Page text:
builds up to a point where a brand enjoys a critical mass of positive sentiment in the marketplace, it is
said to have achieved brand franchise. One goal in brand recognition is the identification of a brand
without the name of the company present. For example, Disney has been successful at branding with
their particular script font (originally created for Walt Disney's "signature" logo), which it used in the
logo for go.com.
Brand equity measures the total value of the brand to the brand owner, and reflects the extent of brand
franchise. The term brand name is often used interchangeably with "brand", although it is more
correctly used to specifically denote written or spoken linguistic elements of a brand. In this context a
"brand name" constitutes a type of trademark, if the brand name exclusively identifies the brand owner
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as the commercial source of products or services. A brand owner may seek to protect proprietary rights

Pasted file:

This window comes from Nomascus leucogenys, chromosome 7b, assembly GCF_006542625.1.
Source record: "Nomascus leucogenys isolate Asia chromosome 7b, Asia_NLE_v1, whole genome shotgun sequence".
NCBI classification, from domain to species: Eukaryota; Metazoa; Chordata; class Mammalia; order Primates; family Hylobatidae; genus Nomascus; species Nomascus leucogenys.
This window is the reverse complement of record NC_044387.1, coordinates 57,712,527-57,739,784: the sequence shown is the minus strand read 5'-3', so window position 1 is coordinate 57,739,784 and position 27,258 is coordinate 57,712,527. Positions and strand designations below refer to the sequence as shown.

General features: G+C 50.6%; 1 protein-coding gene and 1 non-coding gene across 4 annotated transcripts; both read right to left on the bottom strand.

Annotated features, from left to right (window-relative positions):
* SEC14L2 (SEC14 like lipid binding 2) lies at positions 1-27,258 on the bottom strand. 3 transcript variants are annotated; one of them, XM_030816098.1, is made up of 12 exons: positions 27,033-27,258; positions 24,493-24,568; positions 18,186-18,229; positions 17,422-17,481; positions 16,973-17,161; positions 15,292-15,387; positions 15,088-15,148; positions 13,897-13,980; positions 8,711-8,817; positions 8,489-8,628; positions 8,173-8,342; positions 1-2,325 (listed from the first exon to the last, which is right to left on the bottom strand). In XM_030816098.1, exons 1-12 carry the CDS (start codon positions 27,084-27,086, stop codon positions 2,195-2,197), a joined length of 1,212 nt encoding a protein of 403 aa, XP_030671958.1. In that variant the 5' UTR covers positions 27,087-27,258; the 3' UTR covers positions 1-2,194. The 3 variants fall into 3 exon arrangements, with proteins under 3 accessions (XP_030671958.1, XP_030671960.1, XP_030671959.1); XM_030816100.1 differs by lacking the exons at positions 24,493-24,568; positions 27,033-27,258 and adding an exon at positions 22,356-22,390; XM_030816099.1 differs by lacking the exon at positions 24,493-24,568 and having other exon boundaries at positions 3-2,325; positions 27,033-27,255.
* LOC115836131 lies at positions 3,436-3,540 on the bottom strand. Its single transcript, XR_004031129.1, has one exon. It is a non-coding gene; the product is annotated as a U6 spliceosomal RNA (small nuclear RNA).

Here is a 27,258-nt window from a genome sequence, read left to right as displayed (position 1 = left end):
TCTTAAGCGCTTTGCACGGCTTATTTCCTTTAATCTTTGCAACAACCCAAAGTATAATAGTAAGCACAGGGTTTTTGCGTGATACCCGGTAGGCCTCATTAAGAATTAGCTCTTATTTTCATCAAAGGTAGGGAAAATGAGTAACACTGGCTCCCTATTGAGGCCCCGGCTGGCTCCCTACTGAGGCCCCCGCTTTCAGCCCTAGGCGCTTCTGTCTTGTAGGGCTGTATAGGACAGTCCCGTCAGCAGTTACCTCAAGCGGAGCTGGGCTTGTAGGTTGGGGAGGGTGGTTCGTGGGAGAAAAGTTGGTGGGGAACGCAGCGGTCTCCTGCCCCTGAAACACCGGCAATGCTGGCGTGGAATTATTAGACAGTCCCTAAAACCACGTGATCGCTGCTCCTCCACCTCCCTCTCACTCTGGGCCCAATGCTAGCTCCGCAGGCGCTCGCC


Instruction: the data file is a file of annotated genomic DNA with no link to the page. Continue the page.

in relation to a brand name through trademark registration.
Brand energy is a concept that links together the ideas that the brand is experiential, that it is not just
about the experiences of customers/potential customers but all stakeholders and the idea that businesses
are essentially more about creating value through creating meaningful experiences than generating
profit. Economic value comes from businesses' transactions between people whether they be with
customers, employees, suppliers or other stakeholders. But for such value to be created people first have
to have positive associations with the business and/or its products and services and be energised to
behave positively towards them ­ hence brand energy.
It has been defined as: `The energy that flows throughout the system that links businesses and all their
stakeholders and which is manifested in the way these stakeholders think, feel and behave towards the
business and its products or services'